Partially in a dream state due to a sleep constantly interrupted by firecrackers, I threw my bag on my shoulders and walked to the gates of my guesthouse fortress. I pulled the re-bar metal handle of the solid steel door with my head down trying not to make any noise. But as I peered through the door to the gate two men were looking in with AK-47s in their hands. Before I could realize that they were wearing military fatigues I slammed the door shut, forgetting about my desire to maintain quiet.

The Doña came racing out of her room in her nightgown to see what was wrong as I explained in frazzled Spanish that there were men with guns at the door and I needed to get to the bus. She explained to me calmly that the men were there for me, they were going to escort me to the bus station. She explained to me that there was some sort of fight going on between the police/military and a drug cartel in the neighbourhood. It was at this point that I realized the firecrackers I thought I was hearing all night were actually gun shots.

My tired senses were shaken free as adrenaline sharpened my attention. We made our way down the street and arrived at the first intersection where the solider, who in the dark street lights looked only to be about 15 years old, placed his hand on my chest as a warning to stop. The other officer pulled a whistle strung to his hat and blew creating a high pitch ring that shot through the tense night air. Within a second or two a reciprocal whistle could be heard from up the road, and upon hearing it we crossed. At the second road the same procedure was followed, and as we heard the whistle we all breathed a sigh and crossed. However, at the third intersection our whistle received no reply.

The guard scanned the scene with a slight hint of fear in his eyes before again blowing his whistle. I will never forget the sound I heard next: a whistle. But not the whistle from a plastic noise maker but the whistling sound of a bullet flying past my ear before crashing into the soft cement wall of the street store behind us.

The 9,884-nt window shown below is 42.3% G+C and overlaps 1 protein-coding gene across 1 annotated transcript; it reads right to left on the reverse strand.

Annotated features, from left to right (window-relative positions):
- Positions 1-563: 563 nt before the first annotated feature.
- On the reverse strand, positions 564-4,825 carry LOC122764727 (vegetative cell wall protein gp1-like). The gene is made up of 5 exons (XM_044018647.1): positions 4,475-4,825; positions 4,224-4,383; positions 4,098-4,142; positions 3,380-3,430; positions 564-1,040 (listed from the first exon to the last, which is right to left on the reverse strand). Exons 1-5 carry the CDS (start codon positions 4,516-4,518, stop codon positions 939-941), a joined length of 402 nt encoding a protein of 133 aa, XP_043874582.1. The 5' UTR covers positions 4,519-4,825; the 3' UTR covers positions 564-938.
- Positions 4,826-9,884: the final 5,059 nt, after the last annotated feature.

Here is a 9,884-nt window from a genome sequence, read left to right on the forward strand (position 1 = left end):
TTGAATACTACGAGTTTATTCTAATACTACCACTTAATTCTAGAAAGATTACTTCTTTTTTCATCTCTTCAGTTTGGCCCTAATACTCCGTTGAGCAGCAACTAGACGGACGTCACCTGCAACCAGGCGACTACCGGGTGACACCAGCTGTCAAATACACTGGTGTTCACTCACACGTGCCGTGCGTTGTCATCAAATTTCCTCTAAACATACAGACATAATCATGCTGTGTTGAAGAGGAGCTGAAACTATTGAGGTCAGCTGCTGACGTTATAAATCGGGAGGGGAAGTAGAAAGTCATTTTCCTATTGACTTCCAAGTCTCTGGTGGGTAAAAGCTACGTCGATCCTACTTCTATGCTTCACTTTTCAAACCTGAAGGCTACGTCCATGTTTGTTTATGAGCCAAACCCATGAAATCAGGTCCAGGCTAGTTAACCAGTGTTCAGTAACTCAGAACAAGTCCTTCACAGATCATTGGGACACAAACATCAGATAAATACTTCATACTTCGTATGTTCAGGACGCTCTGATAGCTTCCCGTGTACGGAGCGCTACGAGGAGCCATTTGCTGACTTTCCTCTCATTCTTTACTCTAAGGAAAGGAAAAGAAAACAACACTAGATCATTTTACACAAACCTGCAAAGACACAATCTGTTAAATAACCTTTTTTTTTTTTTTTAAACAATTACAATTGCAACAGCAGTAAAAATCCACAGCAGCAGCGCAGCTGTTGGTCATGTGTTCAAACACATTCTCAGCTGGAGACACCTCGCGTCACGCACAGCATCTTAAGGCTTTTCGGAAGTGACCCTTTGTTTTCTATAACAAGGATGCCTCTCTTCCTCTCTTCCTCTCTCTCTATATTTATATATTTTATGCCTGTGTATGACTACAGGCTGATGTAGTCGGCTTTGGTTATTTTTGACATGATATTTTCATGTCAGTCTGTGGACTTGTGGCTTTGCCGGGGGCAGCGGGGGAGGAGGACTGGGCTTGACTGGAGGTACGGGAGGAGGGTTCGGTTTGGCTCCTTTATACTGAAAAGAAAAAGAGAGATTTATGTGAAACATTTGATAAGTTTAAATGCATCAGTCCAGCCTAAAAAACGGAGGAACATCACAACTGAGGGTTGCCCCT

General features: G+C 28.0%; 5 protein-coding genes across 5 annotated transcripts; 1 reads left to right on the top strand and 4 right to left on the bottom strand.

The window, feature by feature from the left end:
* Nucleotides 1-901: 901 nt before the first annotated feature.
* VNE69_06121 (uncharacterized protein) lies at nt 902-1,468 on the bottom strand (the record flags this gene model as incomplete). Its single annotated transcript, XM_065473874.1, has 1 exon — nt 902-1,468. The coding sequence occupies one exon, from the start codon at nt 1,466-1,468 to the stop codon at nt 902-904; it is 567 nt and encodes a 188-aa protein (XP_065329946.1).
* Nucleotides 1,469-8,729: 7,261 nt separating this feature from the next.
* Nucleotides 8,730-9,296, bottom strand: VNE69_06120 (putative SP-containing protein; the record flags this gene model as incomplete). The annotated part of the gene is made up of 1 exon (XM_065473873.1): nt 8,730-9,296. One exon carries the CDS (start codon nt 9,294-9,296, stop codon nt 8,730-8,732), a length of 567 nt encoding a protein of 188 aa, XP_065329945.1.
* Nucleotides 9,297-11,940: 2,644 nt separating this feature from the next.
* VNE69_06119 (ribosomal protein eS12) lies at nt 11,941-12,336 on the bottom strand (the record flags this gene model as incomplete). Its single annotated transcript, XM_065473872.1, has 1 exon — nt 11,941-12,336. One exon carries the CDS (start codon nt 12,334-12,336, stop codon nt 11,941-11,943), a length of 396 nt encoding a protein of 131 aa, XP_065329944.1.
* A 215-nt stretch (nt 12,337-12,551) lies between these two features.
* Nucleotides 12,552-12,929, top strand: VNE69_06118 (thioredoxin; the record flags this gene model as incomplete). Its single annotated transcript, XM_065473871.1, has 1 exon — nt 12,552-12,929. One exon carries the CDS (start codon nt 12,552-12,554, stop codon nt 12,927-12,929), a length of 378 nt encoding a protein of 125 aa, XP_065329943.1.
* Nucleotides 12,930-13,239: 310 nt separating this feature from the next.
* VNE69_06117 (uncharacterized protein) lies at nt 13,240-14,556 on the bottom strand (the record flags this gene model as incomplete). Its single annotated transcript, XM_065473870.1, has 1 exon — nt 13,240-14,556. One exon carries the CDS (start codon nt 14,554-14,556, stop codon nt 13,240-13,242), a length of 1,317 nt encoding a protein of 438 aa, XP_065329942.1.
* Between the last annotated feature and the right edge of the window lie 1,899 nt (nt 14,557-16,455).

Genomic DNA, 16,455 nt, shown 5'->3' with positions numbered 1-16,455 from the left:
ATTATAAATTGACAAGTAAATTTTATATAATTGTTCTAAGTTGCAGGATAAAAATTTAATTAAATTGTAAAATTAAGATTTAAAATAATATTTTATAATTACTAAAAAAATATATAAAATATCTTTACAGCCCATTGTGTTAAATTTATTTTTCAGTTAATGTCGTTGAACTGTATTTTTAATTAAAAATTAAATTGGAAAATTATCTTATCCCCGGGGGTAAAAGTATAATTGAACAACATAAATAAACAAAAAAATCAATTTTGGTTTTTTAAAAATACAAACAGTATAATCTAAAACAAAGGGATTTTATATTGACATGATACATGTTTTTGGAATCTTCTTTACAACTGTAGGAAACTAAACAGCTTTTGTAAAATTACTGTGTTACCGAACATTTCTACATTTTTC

“Corre!” yelled the guard in the front as the solider in the back grabbed the back of my head pushing it down towards the ground. We sprinted awkwardly across the street while the sound of ricocheting bullets bounced from the paved street. As we sprinted across the intersection we could still hear shots being fired, but no longer saw the dust dramatically jump from the ground around us as they missed our scrabbling feet.

Although the danger seemed averted we continued to run the last two blocks, and even I was carrying 15 kilos of weight on my back and another small bag in my right hand, I have never run that fast in my life. We arrived at the gates of the private bus terminal and I walked in to the faces of a dozen or so people who were carrying on their morning like nothing was happening. On the street an older lady was selling breakfast and coffee. I went to the counter to find out when the bus was going to be ready to load, when I realized that I hadn’t thanked the guards who risked their lives to keep me safe, but as I went back to the main doors I realized that they had already left.